CTV gears up for Super Bowl 50
The field is set in California, but next year’s impending simsub decision is weighing heavy on the minds of industry members heading into this weekend’s game.
CTV has released broadcast plans around Super Bowl 50 weekend across its platforms. On Sunday the broadcaster will play host to more than seven hours of coverage beginning at 11 a.m. on CTV and 5:30 p.m. on RDS, with additional coverage on TSN and TSN Radio and online at CTV.ca. Super Bowl 50 starts at 6 p.m., with the Carolina Panthers taking on the Denver Broncos, as well as a halftime show featuring Coldplay and Beyoncé.
Labatt Breweries of Canada returns as presenting sponsor of the game, with Nissan Canada and Toyota Canada both on as returning sponsors. Automotive, financial and CPG are the primary categories of advertisers rounding out the roster during this year’s game on CTV, with new spots coming from Hyundai Canada, Mazda Canada, Volkswagen, President’s Choice Financial, Scotiabank and Sunlife Financial.
Industry estimates peg 30-second spot rates at about 2% to 3% higher than last year’s numbers. CTV declined to disclose pricing.
The coveted post-Super Bowl slot has been given to a new episode of DC’s Legends of Tomorrow, followed by a special edition of The Late Late Show with James Corden on CTV Two.
New stats from Google Canada show that Canadians continue to tune into U.S. ads from the Super Bowl online, with game-day ads on YouTube representing 840 million minutes of watch time in 2015.
That so many minutes of U.S. advertising is being watched online already is part of the argument from the industry against the CRTC’s January 2015 decision to end simsub in Canada starting in 2017.
Industry response to the CRTC’s decision, which would cost the broadcaster an estimated $7.8 million in Super Bowl dollars for the game day broadcast alone, has been ongoing.
Michele Pauchuk, president, MEC Canada and chair of the CMDC says the CRTC’s decision is baffling on many levels because it essentially gives away access to one of the biggest reach vehicles for the year because of 100 complaints to the CRTC from people who want to see the U.S. ads on TV.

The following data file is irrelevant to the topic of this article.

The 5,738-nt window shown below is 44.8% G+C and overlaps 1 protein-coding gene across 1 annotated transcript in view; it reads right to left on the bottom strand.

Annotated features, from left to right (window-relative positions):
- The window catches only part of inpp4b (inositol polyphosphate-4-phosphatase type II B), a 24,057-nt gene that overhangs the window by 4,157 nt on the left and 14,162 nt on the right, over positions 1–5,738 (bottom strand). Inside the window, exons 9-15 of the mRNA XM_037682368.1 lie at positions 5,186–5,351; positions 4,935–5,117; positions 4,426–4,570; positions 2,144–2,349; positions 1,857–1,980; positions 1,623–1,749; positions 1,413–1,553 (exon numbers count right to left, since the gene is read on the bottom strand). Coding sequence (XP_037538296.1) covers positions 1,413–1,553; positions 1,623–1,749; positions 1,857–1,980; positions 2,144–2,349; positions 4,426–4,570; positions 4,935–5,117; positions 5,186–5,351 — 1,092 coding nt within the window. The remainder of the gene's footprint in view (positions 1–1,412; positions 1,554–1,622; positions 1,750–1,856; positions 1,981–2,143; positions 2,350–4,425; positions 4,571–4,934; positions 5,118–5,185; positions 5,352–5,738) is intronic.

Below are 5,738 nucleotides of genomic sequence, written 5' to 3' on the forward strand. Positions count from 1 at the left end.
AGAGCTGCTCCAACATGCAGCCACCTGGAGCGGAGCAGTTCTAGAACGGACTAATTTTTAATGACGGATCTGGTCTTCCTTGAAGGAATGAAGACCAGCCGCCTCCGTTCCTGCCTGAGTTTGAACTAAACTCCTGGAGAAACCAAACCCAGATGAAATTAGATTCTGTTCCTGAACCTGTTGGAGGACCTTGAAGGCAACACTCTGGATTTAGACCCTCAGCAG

“We’ll be giving away that opportunity for [advertisers] to reach that audience to U.S. clients who aren’t even paying for the rights,” she told MiC yesterday. “They’re getting some awfully good opportunities for free. I think what bothers me the most is that it felt very arbitrary to pick one thing and really focus on it. To make this decision for about 100 complaints, especially when people can go online and see the ads.”
Even more significantly, points out Michael Neale, CCO, MediaCom Canada, changing viewership patterns have made the Super Bowl a more valuable property than ever. Critically, ads shown during the game lead to spikes in search and social for clients that buy spots during the game.
“It’s a calamity to be deleting the commercial opportunity for the top TV broadcast of year for Canadian advertisers,” he says.
Perry MacDonald, SVP, English television and local sales, Bell Media, says the CRTC is simply taking money out of the Canadian economy and putting it into the U.S. with the decision. He notes that in addition to the paid Canadian ads that play during the game, last year’s Super Bowl was also an opportunity to place $4 million in promotions for Canadian programming.
Bell and the NFL have not yet been granted a leave to appeal with the Federal Court of Appeal (FCA) on Dec. 15 around the CRTC’s most-recent simsub document, which was released last November. Both Bell and the NFL were granted appeals for their previous applications earlier in 2015 with the FCA.